It is appellants' position that since the only use disclosed for their compound I is as an intermediate for direct production of sulfa compound II, the "best evidence" which may be submitted under the circumstances of this case is a showing of the unexpected property of the sulfa compound II, as compared to one made from the reference compound III. They contend further that this so-called "best evidence" rule has been embraced by the board in previous decisions, such as Ex parte Parker, 102 USPQ 367, and reaffirmed in Ex parte Brody, 122 USPQ 611, and that the rule which stems from Parker v. Marzall, D.C., 92 F. Supp. 736, was cited by this court with approval in In re Schechter, 205 F.2d 185, 30 CCPA 1009. However, the solicitor argues, and we agree, that In re Finley, 174 F.2d 130, 36 CCPA 998, is more in point, and that the standard set forth there requires the verified showing to "relate to the utility of the compound actually being claimed instead of some derivative thereof," and that "if the claimed compound itself is not tested to show superior properties, an explanation as to why it is necessary to test a derivative should be made of record." Appellants have not complied with those requirements.


Appellants have made no showing that the claimed intermediate has any unexpected properties, and have given no reason why the compound itself was not tested. We find no reason why the unexpected therapeutic properties of the sulfa drug should necessarily relate back to the intermediate, or why such properties must necessarily be attributable to one of the reactants from which it was prepared. The record shows that the therapeutic properties here belong to the sulfa drug, not to any of the compounds used in its preparation. Appellants' affidavit, therefore, fails to establish that the claimed compound has any unobvious or unexpected property, hence fails to rebut the prima facie showing of obviousness over the prior art.


The decision is affirmed.





Serial No. 702,540, filed December 13, 1957


Serial No. 656,503, filed May 2, 1957, which has matured into U.S. Patent No. 2,858,309, issued on October 28, 1958, in which only the sulfa drug is claimed


35 U.S.C. § 103 states in part:

"A patent may not be obtained though the invention is not identically disclosed or described as set forth in section 102 of this title, if the differences between the subject matter sought to be patented and the prior art are such that the subject matter as a whole would have been obvious at the time the invention was made to a person having ordinary skill in the art to which said subject matter pertains. * * *" (Emphasis supplied).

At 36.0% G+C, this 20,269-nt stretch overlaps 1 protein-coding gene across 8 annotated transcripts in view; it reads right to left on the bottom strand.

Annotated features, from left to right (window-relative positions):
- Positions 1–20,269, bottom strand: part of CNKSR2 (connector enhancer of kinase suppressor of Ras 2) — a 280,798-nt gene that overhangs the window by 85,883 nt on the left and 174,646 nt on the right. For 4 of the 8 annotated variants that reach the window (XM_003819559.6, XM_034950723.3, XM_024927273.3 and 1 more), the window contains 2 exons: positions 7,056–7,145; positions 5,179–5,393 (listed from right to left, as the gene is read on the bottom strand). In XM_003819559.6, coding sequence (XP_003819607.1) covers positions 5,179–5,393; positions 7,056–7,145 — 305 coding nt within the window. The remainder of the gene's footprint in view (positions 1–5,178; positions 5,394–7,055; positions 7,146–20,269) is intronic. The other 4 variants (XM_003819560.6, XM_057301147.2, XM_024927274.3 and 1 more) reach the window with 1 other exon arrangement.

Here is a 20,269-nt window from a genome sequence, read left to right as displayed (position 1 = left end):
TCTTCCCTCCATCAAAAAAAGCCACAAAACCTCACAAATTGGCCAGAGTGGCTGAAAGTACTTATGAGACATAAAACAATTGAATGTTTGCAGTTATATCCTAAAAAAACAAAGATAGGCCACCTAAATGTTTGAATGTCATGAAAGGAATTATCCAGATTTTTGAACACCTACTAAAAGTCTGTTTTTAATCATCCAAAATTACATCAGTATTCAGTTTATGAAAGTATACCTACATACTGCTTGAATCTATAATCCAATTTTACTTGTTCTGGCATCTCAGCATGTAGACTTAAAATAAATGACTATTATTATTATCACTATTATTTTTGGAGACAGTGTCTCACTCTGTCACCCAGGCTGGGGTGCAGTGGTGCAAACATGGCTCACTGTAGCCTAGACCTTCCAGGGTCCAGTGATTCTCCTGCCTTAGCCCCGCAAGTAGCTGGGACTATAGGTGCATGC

In the prosecution of the instant case, appellants state in their letter of August 29, 1958:

"* * * While the patent may be said to disclose `adjacent homologs' of the claimed compounds, attention is directed to the fact that the sulfonamides formed from the instantly claimed intermediates have been shown to be far superior to sulfonamides formed using the `homologous' methylated pyrazoles of the reference. * * *"


Standard texts on organic chemistry show pyrazole to be



SMITH, Judge (dissenting).


I do not agree with what seems to be the underlying concept of the majority opinion. The statement is made in the opinion that "Appellants have made no showing that the claimed intermediate has any unexpected properties * * *." The majority disposes of the Neipp affidavit since it shows the results of tests of a sulfa drug made from the compound claimed in rejected claim 11 when compared with a sulfa drug made from the compound of the French reference patent.

The majority states:


"* * * We find no reason why the unexpected therapeutic properties of the sulfa drug should necessarily relate back to the intermediate, or why such properties must necessarily be attributable to one of the reactants from which it was prepared. The record shows that the therapeutic properties here belong to the sulfa drug, not to any of the compounds used in its preparation. * * *"


The examiner's answer in reference to the compound of appealed claim 11 states that "The compound's only use is as an intermediate for preparation of sulfa drugs." This being true, it seems to me appellants had no choice but to test the claimed compound in its "only use", i. e., in terms of the sulfa drug prepared therefrom. In my opinion, the Neipp affidavit clearly establishes a result which seems clearly to be an unobvious and unexpected result.


As we stated in In re Papesch, 315 F. 2d 381, 50 CCPA 1084:


"From the standpoint of patent law, a compound and all of its properties are inseparable; they are one and the same thing. The graphic formulae, the chemical nomenclature, the systems of classification and study such as the concepts of homology, isomerism, etc., are mere symbols by which compounds can be identified, classified, and compared. But a formula is not a compound and while it may serve in a claim to identify what is being patented, as the metes and bounds of a deed identify a plot of land, the thing that is patented is not the formula but the compound identified by it. And the patentability of the thing does not depend on the similarity of its formula to that of another compound but of the similarity of the former compound to the latter. There is no basis in law for ignoring any property in making such a comparison. An assumed similarity based on a comparison of formulae must give way to evidence that the assumption is erroneous."


No useful purpose is here served by reviewing what I think are the pertinent cases so thoroughly treated by Judge Rich in the Papesch opinion. Of these cases Parker v. Marzall, D.C., 92 F.Supp. 736, seems to me to be very pertinent as applied to the present facts. There evidence of an unobvious advantage was found in the yellow azo dyes made from the claimed intermediates. Despite the fact, as stated by the board, that the decision was rendered "before the enactment of the statutory standard set forth in 35 U.S.C. 103", it seems to me to express a proper and workable view as to the evidence admissable for showing unexpected properties in a chemical compound.


In my opinion, the best evidence of the properties of the compound claimed here is to be found by testing the product made by that compound. I can conceive of no more convincing proof of unexpected and unobvious properties of the claimed intermediate than to show those unexpected and unobvious properties of the sulfa drug made therefrom.


I would therefore reverse the decision of the board.